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Garrison Collecting Memories to Last a Lifetime

November 27, 2001|Eric Sondheimer

Scott Garrison would love to win a Southern Section championship, receive a kiss from the prettiest cheerleader and earn a college scholarship.

All that and more may happen to him in the next few weeks, but if it doesn't, he won't have any regrets because he already has discovered the real reason he plays high school football.

It's to stand side by side with his best friends, ignore bumps and bruises, aches and pains, and create memories to last a lifetime.

For four years, he has been playing fullback and linebacker for San Luis Obispo High. He was promoted to varsity for the playoffs his freshman year and has started in 41 consecutive games.

With Garrison leading the way, San Luis Obispo (9-3) needs only to defeat Ventura on Saturday night to reach the Division IV championship game for the third time in four seasons.

A 5-foot-11, 220-pound inside linebacker with exceptional 40-yard speed, Garrison races to the ball and makes hits that could register on the Richter scale. As a fullback, he runs and blocks as if he were a battering ram.

"You don't have a choice," he said about collisions. "You either hit them or they're going to hit you. For me, knocking someone on their back is just as much fun as scoring a touchdown."

Last week, Moorpark Coach Tim Lins did his best to neutralize Garrison. Moorpark lost, 48-10.

"He's just a well-built guy with huge hips and legs and runs through tackles," Lins said. "We knew we were going to have to get a lot of people on him to contain him. It's always No. 45 taking on blocks or sliding through blocks. He doesn't seem to get blocked."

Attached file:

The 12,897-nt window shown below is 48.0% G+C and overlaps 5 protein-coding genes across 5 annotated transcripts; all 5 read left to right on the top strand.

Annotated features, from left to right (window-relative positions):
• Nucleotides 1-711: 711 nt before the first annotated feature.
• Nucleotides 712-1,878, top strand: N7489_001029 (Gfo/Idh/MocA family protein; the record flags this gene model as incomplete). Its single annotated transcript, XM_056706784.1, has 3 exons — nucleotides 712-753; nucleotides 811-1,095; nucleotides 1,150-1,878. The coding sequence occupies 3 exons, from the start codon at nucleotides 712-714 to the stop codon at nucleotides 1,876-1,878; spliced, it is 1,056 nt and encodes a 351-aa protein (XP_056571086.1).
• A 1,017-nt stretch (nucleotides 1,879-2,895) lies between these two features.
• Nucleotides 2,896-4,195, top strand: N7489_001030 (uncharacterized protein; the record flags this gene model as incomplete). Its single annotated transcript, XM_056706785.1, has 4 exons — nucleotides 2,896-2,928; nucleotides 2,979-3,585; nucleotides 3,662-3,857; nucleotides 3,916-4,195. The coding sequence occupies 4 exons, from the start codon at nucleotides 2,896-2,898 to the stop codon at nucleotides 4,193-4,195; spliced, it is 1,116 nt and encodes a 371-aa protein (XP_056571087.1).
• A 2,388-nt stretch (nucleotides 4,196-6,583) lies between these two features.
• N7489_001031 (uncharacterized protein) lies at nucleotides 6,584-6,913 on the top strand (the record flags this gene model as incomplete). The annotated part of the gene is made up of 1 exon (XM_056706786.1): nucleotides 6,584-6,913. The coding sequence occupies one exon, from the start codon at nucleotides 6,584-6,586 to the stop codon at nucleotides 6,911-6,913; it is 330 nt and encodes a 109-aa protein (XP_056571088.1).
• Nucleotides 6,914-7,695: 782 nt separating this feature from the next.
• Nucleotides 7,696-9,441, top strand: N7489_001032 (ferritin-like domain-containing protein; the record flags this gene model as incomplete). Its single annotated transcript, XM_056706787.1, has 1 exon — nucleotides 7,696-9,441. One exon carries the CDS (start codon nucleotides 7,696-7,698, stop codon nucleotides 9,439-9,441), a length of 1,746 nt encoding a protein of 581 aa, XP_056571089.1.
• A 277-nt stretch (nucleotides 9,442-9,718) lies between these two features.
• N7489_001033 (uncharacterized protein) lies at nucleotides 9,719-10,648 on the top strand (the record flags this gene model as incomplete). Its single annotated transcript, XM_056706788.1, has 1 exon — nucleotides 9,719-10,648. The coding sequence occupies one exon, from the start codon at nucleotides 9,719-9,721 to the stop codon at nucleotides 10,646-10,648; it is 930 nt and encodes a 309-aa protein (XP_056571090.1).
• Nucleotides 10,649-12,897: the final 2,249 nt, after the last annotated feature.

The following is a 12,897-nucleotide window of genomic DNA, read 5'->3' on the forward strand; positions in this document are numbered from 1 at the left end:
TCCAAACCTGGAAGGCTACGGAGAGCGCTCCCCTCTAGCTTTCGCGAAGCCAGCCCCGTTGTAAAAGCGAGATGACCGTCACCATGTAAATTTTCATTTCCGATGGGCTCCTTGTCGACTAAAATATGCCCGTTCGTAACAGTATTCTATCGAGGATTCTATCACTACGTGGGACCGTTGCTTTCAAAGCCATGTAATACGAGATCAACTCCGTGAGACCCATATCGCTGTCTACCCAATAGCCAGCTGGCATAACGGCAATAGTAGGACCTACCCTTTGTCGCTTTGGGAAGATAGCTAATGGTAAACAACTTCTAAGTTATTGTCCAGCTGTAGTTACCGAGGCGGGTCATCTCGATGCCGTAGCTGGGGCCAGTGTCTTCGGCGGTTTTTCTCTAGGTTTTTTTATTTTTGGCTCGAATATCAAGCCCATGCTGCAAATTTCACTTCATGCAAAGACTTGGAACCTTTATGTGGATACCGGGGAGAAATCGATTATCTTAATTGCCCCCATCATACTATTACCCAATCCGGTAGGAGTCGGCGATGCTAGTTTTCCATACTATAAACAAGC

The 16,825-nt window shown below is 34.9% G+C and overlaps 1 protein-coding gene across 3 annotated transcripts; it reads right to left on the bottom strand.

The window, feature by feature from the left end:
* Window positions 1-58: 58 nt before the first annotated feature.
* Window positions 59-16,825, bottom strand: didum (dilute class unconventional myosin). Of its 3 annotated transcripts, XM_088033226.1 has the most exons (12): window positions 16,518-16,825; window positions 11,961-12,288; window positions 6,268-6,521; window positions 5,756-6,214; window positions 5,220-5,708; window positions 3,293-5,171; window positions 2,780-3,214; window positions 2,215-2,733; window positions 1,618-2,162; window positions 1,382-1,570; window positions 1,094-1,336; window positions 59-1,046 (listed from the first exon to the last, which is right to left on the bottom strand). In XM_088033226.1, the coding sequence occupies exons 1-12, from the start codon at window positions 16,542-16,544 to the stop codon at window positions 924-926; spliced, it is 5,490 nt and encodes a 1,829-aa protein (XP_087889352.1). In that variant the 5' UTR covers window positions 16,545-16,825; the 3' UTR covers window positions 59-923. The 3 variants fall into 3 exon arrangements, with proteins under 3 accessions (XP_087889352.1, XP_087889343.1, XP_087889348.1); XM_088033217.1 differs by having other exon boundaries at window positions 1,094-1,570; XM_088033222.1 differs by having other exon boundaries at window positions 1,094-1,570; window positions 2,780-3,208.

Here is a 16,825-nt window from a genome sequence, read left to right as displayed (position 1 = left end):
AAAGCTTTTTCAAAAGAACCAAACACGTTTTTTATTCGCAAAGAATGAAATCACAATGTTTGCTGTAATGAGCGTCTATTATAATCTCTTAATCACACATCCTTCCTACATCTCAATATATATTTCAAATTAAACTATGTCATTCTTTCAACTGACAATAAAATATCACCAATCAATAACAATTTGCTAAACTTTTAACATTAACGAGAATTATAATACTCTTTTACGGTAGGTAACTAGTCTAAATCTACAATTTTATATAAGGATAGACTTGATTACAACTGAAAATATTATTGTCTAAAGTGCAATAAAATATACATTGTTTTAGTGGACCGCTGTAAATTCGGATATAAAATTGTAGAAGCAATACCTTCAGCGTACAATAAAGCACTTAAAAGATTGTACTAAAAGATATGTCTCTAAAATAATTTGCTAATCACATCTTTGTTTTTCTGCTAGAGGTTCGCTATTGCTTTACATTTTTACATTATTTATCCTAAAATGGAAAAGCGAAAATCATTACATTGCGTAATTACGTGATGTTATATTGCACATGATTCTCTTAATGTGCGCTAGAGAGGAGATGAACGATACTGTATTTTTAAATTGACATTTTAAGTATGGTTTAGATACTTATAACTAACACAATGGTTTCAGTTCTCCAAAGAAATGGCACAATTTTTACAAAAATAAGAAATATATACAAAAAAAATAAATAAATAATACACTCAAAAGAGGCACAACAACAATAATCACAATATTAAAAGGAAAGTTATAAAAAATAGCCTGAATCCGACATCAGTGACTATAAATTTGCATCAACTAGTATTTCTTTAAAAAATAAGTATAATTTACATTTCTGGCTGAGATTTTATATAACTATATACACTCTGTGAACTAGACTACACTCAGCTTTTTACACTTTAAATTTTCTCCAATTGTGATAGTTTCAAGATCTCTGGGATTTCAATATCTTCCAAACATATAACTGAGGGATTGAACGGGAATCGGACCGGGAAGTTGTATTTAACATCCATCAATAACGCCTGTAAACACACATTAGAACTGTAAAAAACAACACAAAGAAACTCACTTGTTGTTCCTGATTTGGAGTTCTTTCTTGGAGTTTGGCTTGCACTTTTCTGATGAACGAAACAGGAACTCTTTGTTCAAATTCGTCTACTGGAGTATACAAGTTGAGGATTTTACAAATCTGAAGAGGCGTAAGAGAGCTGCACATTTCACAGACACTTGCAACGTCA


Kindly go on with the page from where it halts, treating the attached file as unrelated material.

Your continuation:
Garrison won't need to play college football or make the NFL for the people of San Luis Obispo to consider him a hero.

San Luis Obispo has been his home since birth. The city of 44,000 is four hours north of Los Angeles on the Central Coast. The residents cherish their beaches, trees, clean air and safe neighborhoods.

"It's a real nice town," Garrison said. "Everyone knows everyone. Most families that grow up here don't leave."

Garrison remembers playing hide-and-seek at night as a 5-year-old, with his parents not having to worry where he was. He has known several football teammates since they were 6 and played youth soccer. Others have played together since they were 8-year-old baseball all-star teammates.

"We'll hang out, go to lunch, chase girls together," he said. "It's not like we just play football together. We're all good friends. They're going to block for you, you block for them. It's a trust thing."

His father is an electrical contractor. His mother works for the school district. An older brother played football for the Tigers. A younger brother is "a surfer boy."

Garrison sticks to football and baseball, where he's a starting outfielder.

His speed is put to good use in football, allowing him to run sideline to sideline to chase down running backs. But he receives plenty of support.

"We run a swarm defense," he said. "We're hoping we can have 11 hits every play. There's some plays I might not move more than five yards to fill a hole, but speed is definitely the most important thing."

From the moment he went out for tackle football as a fifth-grader, fullback and linebacker have been his positions. They are usually reserved for the toughest players. Maybe the wrestling matches and roughhousing with his older brother convinced others of his toughness.

He has a 3.6 grade-point average, scored 1,210 on the SAT and has received inquiries from Northwestern, Fresno State, Nevada and Washington State. No school has offered a scholarship, but Garrison isn't worried.

"I'm going to play somewhere," he said.

With his high school football career winding down, Garrison has been able to recognize its true benefits before he graduates, which makes his experience much more enjoyable.

"I love just playing," he said. "But afterward, I love getting to talk with everyone, being in the locker room, being at practice with all your friends. These are memories you're never going to forget for your whole life."


Eric Sondheimer can be reached at

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